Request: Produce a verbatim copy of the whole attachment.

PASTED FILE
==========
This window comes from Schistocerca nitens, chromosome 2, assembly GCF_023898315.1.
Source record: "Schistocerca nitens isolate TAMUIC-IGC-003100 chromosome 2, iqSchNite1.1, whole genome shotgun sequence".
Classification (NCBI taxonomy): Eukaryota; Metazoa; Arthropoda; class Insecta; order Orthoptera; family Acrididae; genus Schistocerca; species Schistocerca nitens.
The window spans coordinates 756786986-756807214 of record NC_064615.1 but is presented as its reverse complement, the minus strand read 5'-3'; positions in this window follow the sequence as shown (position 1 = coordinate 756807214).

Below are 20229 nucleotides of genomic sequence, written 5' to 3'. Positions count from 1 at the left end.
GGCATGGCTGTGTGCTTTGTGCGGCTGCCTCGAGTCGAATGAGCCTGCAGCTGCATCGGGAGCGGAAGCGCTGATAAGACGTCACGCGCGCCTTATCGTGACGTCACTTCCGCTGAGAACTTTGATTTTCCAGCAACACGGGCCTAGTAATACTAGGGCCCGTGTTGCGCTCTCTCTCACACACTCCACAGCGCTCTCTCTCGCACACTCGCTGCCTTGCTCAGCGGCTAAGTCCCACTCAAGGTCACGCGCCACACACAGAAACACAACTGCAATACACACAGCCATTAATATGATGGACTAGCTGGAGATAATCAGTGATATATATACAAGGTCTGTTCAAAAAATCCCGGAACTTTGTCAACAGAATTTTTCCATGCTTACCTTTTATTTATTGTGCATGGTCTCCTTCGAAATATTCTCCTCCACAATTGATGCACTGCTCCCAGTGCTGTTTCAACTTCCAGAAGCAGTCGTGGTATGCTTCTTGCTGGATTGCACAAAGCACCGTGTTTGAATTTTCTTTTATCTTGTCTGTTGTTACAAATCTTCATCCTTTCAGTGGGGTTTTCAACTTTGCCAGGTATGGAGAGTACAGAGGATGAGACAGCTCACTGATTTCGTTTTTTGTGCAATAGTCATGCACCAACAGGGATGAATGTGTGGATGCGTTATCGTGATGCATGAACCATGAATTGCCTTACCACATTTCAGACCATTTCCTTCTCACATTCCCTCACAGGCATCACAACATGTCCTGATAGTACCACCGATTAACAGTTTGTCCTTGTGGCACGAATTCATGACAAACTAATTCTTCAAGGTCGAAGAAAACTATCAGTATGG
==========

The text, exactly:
This window comes from Schistocerca nitens, chromosome 2, assembly GCF_023898315.1.
Source record: "Schistocerca nitens isolate TAMUIC-IGC-003100 chromosome 2, iqSchNite1.1, whole genome shotgun sequence".
Classification (NCBI taxonomy): Eukaryota; Metazoa; Arthropoda; class Insecta; order Orthoptera; family Acrididae; genus Schistocerca; species Schistocerca nitens.
The window spans coordinates 756786986-756807214 of record NC_064615.1 but is presented as its reverse complement, the minus strand read 5'-3'; positions in this window follow the sequence as shown (position 1 = coordinate 756807214).

Below are 20229 nucleotides of genomic sequence, written 5' to 3'. Positions count from 1 at the left end.
GGCATGGCTGTGTGCTTTGTGCGGCTGCCTCGAGTCGAATGAGCCTGCAGCTGCATCGGGAGCGGAAGCGCTGATAAGACGTCACGCGCGCCTTATCGTGACGTCACTTCCGCTGAGAACTTTGATTTTCCAGCAACACGGGCCTAGTAATACTAGGGCCCGTGTTGCGCTCTCTCTCACACACTCCACAGCGCTCTCTCTCGCACACTCGCTGCCTTGCTCAGCGGCTAAGTCCCACTCAAGGTCACGCGCCACACACAGAAACACAACTGCAATACACACAGCCATTAATATGATGGACTAGCTGGAGATAATCAGTGATATATATACAAGGTCTGTTCAAAAAATCCCGGAACTTTGTCAACAGAATTTTTCCATGCTTACCTTTTATTTATTGTGCATGGTCTCCTTCGAAATATTCTCCTCCACAATTGATGCACTGCTCCCAGTGCTGTTTCAACTTCCAGAAGCAGTCGTGGTATGCTTCTTGCTGGATTGCACAAAGCACCGTGTTTGAATTTTCTTTTATCTTGTCTGTTGTTACAAATCTTCATCCTTTCAGTGGGGTTTTCAACTTTGCCAGGTATGGAGAGTACAGAGGATGAGACAGCTCACTGATTTCGTTTTTTGTGCAATAGTCATGCACCAACAGGGATGAATGTGTGGATGCGTTATCGTGATGCATGAACCATGAATTGCCTTACCACATTTCAGACCATTTCCTTCTCACATTCCCTCACAGGCATCACAACATGTCCTGATAGTACCACCGATTAACAGTTTGTCCTTGTGGCACGAATTCATGACAAACTAATTCTTCAAGGTCGAAGAAAACTATCAGTATGG